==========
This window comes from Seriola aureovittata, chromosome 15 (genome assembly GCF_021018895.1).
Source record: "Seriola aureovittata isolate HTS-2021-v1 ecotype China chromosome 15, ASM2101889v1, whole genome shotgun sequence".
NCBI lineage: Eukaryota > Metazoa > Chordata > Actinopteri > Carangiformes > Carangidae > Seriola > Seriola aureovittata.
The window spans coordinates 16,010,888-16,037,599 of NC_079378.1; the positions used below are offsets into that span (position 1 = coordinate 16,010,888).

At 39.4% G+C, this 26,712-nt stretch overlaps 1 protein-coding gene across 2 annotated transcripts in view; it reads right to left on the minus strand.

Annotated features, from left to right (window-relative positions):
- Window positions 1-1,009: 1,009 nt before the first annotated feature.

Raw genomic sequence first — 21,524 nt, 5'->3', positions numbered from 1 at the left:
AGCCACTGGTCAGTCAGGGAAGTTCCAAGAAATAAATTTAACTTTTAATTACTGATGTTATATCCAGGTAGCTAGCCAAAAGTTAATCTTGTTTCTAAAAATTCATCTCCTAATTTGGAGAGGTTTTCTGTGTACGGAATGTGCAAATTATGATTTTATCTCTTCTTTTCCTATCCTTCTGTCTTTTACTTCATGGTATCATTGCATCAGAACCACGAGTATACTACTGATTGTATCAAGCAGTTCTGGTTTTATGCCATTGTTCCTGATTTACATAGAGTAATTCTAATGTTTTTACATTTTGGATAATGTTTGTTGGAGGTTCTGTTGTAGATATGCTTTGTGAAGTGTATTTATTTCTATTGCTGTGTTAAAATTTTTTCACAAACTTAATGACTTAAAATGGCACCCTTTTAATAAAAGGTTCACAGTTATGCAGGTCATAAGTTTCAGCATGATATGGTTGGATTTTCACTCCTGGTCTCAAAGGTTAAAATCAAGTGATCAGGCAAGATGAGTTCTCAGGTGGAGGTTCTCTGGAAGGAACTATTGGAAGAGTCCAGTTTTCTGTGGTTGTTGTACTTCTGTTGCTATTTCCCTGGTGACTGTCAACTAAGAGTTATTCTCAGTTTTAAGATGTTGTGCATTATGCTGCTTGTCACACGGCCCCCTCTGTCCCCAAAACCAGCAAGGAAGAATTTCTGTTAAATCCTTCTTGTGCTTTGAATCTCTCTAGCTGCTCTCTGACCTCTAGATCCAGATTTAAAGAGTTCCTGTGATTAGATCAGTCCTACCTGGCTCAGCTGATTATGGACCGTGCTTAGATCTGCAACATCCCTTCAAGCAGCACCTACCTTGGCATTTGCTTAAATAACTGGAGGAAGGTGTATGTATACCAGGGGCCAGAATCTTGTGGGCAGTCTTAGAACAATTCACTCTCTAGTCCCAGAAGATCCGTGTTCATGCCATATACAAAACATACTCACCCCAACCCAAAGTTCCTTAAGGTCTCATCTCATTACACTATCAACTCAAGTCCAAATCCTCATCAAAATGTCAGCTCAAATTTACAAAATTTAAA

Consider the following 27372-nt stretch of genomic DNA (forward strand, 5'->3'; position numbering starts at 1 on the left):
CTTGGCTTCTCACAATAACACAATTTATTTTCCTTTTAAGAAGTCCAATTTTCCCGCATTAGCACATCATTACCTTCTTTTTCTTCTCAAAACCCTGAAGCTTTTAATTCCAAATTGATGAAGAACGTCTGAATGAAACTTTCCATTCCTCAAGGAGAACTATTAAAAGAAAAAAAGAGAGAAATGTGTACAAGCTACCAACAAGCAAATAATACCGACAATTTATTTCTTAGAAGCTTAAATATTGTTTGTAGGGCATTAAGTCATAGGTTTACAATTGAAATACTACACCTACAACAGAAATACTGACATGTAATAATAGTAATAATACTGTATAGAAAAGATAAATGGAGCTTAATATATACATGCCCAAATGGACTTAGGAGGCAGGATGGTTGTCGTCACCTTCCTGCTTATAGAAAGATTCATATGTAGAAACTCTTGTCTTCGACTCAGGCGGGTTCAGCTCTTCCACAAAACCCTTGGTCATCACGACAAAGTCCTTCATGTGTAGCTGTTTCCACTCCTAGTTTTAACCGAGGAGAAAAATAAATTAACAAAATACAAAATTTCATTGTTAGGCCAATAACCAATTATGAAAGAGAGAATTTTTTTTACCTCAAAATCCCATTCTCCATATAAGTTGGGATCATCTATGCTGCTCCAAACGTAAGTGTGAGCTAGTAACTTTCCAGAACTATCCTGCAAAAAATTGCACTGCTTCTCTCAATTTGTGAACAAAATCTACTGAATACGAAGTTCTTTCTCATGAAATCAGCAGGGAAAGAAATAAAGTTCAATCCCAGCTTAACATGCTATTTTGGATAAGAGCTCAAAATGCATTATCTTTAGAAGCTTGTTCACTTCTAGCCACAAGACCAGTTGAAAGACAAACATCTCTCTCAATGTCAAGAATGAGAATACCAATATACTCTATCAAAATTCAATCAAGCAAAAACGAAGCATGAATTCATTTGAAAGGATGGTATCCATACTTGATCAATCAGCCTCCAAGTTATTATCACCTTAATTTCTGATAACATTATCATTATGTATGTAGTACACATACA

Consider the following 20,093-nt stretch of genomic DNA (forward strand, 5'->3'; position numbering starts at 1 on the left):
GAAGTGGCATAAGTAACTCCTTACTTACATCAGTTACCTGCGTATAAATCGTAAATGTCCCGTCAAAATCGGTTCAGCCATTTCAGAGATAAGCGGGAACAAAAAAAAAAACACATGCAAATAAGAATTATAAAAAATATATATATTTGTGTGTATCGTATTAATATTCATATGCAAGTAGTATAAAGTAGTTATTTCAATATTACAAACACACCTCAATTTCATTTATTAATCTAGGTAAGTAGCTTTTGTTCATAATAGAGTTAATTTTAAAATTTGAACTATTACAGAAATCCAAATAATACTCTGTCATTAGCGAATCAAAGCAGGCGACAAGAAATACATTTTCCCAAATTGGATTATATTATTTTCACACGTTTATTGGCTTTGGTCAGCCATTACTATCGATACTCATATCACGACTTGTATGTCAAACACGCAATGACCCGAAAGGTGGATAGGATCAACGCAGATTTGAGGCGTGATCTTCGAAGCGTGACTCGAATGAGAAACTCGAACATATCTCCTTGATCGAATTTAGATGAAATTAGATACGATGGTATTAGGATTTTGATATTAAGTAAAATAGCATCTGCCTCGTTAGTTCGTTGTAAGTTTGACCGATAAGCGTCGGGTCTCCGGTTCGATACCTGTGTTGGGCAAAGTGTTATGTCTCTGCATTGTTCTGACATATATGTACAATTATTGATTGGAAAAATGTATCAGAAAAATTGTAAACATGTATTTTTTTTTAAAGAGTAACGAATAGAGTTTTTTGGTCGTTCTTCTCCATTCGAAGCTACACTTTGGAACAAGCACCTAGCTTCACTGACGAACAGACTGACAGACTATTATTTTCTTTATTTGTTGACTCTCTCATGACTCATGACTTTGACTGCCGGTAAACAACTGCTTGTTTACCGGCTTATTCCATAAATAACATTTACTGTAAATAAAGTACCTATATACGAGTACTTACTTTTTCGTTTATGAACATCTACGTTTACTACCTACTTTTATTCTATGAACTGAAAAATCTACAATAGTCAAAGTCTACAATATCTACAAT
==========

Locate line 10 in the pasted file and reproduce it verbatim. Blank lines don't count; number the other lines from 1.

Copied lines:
Consider the following 27372-nt stretch of genomic DNA (forward strand, 5'->3'; position numbering starts at 1 on the left):